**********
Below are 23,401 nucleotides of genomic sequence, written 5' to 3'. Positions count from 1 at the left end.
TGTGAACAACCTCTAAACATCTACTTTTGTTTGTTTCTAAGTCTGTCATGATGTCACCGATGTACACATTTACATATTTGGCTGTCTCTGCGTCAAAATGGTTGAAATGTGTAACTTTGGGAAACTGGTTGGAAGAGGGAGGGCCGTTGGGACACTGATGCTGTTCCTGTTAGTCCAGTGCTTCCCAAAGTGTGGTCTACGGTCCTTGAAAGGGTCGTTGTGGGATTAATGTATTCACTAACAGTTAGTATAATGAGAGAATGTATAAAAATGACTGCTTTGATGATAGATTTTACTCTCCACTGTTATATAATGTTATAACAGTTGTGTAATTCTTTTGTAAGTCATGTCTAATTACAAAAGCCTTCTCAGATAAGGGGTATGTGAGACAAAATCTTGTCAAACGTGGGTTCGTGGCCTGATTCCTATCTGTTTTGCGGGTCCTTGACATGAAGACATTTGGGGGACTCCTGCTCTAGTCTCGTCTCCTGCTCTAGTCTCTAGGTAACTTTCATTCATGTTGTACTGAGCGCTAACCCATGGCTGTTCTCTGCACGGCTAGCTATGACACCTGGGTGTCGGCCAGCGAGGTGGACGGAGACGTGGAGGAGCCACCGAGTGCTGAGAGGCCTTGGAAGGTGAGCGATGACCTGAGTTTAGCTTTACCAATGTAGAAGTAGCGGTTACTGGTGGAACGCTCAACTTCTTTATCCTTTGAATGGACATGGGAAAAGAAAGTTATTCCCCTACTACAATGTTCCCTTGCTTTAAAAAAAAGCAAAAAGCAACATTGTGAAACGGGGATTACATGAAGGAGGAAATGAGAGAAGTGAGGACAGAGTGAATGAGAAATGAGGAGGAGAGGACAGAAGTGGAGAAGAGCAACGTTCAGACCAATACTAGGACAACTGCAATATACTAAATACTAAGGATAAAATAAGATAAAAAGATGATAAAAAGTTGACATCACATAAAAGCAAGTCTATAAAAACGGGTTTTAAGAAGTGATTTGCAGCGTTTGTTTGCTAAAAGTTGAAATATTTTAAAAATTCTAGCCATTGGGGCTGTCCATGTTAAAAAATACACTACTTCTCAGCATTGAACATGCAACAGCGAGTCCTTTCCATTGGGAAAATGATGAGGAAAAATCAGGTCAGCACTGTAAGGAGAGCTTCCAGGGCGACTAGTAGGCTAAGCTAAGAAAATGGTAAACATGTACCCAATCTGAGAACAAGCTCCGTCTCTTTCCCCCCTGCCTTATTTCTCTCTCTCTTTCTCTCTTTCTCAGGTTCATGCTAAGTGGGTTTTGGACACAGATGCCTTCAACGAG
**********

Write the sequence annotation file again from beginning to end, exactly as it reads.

Below are 23,401 nucleotides of genomic sequence, written 5' to 3'. Positions count from 1 at the left end.
TGTGAACAACCTCTAAACATCTACTTTTGTTTGTTTCTAAGTCTGTCATGATGTCACCGATGTACACATTTACATATTTGGCTGTCTCTGCGTCAAAATGGTTGAAATGTGTAACTTTGGGAAACTGGTTGGAAGAGGGAGGGCCGTTGGGACACTGATGCTGTTCCTGTTAGTCCAGTGCTTCCCAAAGTGTGGTCTACGGTCCTTGAAAGGGTCGTTGTGGGATTAATGTATTCACTAACAGTTAGTATAATGAGAGAATGTATAAAAATGACTGCTTTGATGATAGATTTTACTCTCCACTGTTATATAATGTTATAACAGTTGTGTAATTCTTTTGTAAGTCATGTCTAATTACAAAAGCCTTCTCAGATAAGGGGTATGTGAGACAAAATCTTGTCAAACGTGGGTTCGTGGCCTGATTCCTATCTGTTTTGCGGGTCCTTGACATGAAGACATTTGGGGGACTCCTGCTCTAGTCTCGTCTCCTGCTCTAGTCTCTAGGTAACTTTCATTCATGTTGTACTGAGCGCTAACCCATGGCTGTTCTCTGCACGGCTAGCTATGACACCTGGGTGTCGGCCAGCGAGGTGGACGGAGACGTGGAGGAGCCACCGAGTGCTGAGAGGCCTTGGAAGGTGAGCGATGACCTGAGTTTAGCTTTACCAATGTAGAAGTAGCGGTTACTGGTGGAACGCTCAACTTCTTTATCCTTTGAATGGACATGGGAAAAGAAAGTTATTCCCCTACTACAATGTTCCCTTGCTTTAAAAAAAAGCAAAAAGCAACATTGTGAAACGGGGATTACATGAAGGAGGAAATGAGAGAAGTGAGGACAGAGTGAATGAGAAATGAGGAGGAGAGGACAGAAGTGGAGAAGAGCAACGTTCAGACCAATACTAGGACAACTGCAATATACTAAATACTAAGGATAAAATAAGATAAAAAGATGATAAAAAGTTGACATCACATAAAAGCAAGTCTATAAAAACGGGTTTTAAGAAGTGATTTGCAGCGTTTGTTTGCTAAAAGTTGAAATATTTTAAAAATTCTAGCCATTGGGGCTGTCCATGTTAAAAAATACACTACTTCTCAGCATTGAACATGCAACAGCGAGTCCTTTCCATTGGGAAAATGATGAGGAAAAATCAGGTCAGCACTGTAAGGAGAGCTTCCAGGGCGACTAGTAGGCTAAGCTAAGAAAATGGTAAACATGTACCCAATCTGAGAACAAGCTCCGTCTCTTTCCCCCCTGCCTTATTTCTCTCTCTCTTTCTCTCTTTCTCAGGTTCATGCTAAGTGGGTTTTGGACACAGATGCCTTCAACGAG